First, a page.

Another Session Without Liberals 

 

Greece’s conservatives returned to power after a decisive victory in last Sunday’s snap elections. New Democracy (ND), run by Kyriakos Mitsotakis (son of Konstantinos Mitsotakis who served as Prime Minister in the early 1990s, brother of former foreign minister Dora Bakoyannis and uncle to newly elected mayor of Athens Kostas Bakoyannis) has achieved an overwhelming majority in the new parliamentary session with 39,9% and 158 out of 300 seats. It is the first time since 2009 that Greece has a single-party government. “I will be working hard for all the Greeks, even those that did not vote for us. And I will begin immediately because there is no time to waste,” Mitsotakis said.

 

Incumbent governing SYRIZA lost significantly, but survived the crash. Disproving the recent polls that predicted a huge defeat, the party of Alexis Tsipras received 31,5% and 86 seats, establishing itself as the second pole of the current Greek political system. This observation is also the reason behind Tsipras’ proclamation to transform his party to a “broad progressive democratic political camp,” steering his party even more toward the centre.

 

“We accept the electoral outcome with our head held high. Four years ago, we took responsibility for a country at the edge of bankruptcy, with 28% unemployment and extreme poverty. Today we deliver a free country, with growth, with 37 billion euros reserves in the coffers, and with historically low interest rates”, Tsipras commented shortly after the announcement of the exit polls. “We took difficult decisions for which we paid a heavy political price, but this is not a strategic defeat. We will fight to make it temporary,” he added.

 

Mitsotakis has raised the bar rather high, especially when it comes to his economic agenda. He pledged to lower the VAT and the corporate tax, without new cuts, and to negotiate with the European creditors lowering the budget surplus. Although many regard him a moderate centrist, his party harbours members with right-wing views, and he personally owes his ascension to leadership to the hard-right faction. In fact, ND voted against all liberal bills of the last legislative session, such as the civil union for same-sex couples and the Macedonian name-issue. Thus, the next day gives little if any liberal promises.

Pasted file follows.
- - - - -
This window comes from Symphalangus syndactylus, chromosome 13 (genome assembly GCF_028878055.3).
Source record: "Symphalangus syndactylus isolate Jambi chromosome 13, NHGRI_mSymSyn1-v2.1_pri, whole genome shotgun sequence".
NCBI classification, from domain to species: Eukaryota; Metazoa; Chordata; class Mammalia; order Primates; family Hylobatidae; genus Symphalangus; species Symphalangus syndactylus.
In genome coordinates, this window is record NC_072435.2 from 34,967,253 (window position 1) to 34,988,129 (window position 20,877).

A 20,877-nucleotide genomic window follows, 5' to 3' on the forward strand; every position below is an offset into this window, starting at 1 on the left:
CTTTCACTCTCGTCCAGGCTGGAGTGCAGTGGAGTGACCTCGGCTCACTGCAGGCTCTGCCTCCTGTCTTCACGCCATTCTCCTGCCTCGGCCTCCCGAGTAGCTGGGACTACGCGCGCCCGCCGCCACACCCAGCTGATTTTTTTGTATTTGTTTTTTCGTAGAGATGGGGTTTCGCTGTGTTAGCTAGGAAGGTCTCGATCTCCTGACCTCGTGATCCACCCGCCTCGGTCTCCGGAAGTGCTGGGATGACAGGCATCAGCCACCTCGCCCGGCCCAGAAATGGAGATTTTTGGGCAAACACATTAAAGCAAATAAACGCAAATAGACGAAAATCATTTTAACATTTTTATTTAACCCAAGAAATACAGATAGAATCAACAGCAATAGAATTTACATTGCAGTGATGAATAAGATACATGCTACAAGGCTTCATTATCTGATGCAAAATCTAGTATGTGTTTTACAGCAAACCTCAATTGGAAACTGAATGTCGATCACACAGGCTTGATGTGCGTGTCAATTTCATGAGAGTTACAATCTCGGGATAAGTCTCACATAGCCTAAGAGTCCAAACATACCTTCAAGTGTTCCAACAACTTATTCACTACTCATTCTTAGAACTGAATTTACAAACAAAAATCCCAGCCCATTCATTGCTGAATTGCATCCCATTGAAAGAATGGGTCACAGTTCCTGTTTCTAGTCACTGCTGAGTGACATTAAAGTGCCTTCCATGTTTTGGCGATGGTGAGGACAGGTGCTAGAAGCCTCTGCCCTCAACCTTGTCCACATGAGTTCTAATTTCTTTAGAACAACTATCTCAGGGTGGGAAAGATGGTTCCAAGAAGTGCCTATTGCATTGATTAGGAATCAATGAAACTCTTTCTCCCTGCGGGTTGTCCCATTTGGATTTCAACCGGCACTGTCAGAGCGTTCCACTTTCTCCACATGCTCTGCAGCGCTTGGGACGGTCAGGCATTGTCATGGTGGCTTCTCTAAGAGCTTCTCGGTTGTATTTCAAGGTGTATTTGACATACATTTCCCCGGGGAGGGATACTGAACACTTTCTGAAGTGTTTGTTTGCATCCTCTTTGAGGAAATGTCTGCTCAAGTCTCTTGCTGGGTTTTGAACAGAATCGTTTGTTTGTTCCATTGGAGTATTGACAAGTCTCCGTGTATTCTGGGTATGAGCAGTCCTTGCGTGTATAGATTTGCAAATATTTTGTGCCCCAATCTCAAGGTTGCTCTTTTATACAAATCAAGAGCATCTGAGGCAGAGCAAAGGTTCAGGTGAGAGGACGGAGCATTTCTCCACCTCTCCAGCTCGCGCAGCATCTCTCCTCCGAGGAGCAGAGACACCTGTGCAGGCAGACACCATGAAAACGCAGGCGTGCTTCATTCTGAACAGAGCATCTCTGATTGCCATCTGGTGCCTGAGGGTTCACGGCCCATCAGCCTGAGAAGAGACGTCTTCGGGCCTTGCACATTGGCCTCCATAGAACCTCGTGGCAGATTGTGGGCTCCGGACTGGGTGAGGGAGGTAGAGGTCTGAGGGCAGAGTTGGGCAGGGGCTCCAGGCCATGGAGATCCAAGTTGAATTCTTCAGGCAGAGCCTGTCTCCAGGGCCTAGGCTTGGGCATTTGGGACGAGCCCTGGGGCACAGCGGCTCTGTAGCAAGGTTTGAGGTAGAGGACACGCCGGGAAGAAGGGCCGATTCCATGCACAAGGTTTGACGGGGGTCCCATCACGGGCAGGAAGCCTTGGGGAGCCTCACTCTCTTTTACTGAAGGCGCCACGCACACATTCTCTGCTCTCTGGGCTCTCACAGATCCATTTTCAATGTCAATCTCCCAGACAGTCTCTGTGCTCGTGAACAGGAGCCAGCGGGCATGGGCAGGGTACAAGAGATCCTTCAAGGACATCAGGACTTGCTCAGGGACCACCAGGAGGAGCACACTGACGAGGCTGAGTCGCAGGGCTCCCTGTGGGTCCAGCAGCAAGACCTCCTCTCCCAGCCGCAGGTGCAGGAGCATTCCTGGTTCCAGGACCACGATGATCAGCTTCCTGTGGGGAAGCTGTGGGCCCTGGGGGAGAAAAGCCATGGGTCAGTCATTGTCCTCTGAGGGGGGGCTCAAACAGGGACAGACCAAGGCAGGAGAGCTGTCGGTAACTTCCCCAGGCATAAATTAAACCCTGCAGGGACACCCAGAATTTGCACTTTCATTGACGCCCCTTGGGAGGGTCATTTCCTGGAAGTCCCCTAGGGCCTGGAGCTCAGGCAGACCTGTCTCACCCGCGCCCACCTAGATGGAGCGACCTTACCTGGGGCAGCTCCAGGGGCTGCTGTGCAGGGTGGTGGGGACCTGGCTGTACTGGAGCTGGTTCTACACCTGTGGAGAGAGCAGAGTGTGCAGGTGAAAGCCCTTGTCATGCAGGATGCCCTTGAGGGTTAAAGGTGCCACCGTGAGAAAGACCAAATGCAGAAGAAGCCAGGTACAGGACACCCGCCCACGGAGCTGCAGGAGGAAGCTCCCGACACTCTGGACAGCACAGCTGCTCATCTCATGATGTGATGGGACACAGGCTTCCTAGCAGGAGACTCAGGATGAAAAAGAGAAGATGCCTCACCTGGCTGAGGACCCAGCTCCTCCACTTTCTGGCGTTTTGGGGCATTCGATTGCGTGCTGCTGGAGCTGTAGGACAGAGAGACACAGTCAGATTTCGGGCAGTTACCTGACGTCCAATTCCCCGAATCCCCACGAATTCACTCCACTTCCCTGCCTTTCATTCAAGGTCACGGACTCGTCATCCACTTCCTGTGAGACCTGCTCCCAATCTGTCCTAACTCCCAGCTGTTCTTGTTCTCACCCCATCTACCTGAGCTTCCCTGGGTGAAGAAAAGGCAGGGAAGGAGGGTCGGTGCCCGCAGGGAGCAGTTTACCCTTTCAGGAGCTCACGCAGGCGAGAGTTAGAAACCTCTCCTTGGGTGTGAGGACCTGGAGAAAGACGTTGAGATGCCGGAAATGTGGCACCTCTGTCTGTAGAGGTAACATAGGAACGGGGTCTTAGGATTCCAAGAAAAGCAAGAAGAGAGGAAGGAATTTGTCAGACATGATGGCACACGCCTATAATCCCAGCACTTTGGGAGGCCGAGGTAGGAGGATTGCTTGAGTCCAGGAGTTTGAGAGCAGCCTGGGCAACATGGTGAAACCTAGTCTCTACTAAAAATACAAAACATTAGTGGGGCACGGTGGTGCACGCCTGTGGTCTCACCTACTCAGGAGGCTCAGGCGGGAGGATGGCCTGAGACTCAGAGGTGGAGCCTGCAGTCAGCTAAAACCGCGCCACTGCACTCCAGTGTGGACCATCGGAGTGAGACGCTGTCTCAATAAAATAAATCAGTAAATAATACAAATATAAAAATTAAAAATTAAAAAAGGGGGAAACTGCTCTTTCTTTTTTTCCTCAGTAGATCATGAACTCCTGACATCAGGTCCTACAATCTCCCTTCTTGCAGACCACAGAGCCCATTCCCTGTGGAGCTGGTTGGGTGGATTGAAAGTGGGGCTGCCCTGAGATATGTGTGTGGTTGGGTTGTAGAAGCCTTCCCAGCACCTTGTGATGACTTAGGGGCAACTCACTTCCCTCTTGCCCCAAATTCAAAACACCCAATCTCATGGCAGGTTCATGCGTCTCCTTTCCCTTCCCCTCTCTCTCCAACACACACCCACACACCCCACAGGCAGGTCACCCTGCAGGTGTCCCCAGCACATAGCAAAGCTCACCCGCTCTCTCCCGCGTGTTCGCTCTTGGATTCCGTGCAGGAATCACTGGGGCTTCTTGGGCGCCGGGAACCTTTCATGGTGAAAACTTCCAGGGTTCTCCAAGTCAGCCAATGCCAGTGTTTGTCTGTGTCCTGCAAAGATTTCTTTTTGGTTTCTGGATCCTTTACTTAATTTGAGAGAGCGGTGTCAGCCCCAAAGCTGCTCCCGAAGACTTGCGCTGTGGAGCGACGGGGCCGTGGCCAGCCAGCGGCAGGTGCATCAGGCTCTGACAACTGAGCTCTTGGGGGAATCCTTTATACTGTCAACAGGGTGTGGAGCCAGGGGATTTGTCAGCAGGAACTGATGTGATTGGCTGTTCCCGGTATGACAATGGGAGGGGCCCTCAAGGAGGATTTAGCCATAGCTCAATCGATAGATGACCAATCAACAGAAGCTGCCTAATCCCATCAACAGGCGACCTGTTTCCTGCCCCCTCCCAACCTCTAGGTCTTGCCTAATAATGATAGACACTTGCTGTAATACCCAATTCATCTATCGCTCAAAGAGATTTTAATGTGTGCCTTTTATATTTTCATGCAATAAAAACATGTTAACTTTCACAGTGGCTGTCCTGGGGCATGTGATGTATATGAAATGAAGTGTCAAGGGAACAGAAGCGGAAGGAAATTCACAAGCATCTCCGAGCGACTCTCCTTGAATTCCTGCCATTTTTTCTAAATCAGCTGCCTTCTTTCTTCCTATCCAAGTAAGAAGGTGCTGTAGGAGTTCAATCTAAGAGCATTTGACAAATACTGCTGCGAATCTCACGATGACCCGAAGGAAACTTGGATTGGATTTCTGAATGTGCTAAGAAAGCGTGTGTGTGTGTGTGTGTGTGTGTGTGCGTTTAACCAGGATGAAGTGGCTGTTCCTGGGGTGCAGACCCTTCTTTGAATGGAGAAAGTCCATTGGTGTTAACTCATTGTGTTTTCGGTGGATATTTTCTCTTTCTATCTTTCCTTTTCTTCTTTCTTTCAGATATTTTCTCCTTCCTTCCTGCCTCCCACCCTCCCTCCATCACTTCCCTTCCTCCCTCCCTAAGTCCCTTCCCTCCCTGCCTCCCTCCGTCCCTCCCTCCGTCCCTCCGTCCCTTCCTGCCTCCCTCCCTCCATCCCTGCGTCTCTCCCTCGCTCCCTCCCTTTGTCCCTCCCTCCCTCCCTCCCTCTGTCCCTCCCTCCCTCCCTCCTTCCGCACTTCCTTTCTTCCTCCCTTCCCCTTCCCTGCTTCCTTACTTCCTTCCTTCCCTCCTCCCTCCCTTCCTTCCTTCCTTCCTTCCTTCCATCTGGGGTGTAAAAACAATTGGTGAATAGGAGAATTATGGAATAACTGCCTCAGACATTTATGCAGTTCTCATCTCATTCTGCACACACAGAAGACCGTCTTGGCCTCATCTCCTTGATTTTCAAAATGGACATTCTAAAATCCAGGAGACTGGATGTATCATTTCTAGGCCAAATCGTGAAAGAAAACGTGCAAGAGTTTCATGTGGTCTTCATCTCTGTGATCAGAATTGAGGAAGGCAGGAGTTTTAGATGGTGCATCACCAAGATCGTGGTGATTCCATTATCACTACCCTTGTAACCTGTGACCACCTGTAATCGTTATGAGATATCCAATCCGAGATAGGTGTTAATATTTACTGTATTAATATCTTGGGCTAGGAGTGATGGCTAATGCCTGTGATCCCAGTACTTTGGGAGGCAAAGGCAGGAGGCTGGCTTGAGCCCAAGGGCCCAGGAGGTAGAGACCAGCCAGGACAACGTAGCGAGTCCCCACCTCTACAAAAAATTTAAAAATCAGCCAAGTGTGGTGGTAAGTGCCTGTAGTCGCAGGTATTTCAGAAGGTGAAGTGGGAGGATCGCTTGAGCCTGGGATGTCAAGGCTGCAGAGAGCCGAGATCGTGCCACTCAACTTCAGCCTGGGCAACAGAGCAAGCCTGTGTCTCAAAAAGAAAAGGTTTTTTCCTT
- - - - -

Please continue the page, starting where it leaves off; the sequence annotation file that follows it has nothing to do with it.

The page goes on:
The election result is partly driven by extreme tiredness resulting from years of austerity measures, low development rates, and high unemployment. Thus, ND might not align fully with its voters’ beliefs, but “it’s the lesser of two evils”, a citizen said to the New York Times.

 

Beyond the big parties’ competition, the ballot box brought a relieving surprise. The neo-Nazi party “Golden Dawn”, previously the third-largest political group, narrowly failed to reach the three-percent-threshold for representation in parliament and lost all its seats, bringing the political system back to a new normality. Nevertheless, the new Greek Parliament will not be empty of populists. The pro-Russian “Greek Solution” party, which offers a less extreme version of “Golden Dawn” elected ten MPs. Yannis Varoufakis, the controversial former Finance Minister who ran the 2015 negotiations, made it into Parliament with nine fellow MPs. Last, the social-democratic party KINAL (formerly PASOK) has ascended to third place with 22 MPs, while the Communist party (KKE) got 15.

 

And where are the liberals? Unfortunately, the country’s liberal audience will remain unrepresented in the new Parliament. The polarization and the deep schism between the left and the right throughout the last four-year term allowed no space for a liberal initiative to appear on the political horizon. Even if some progressive centrists staffed both parties, the timing did not favour liberals to get elected. Now, the focus is on Mitsotakis’ efforts to “kick start” the economy, attract investments, lower taxes, privatize services and renegotiate Greece’s fiscal targets with creditors, as he has promised repeatedly.

 

Dr. Athanasios Grammenos
Project Manager Greece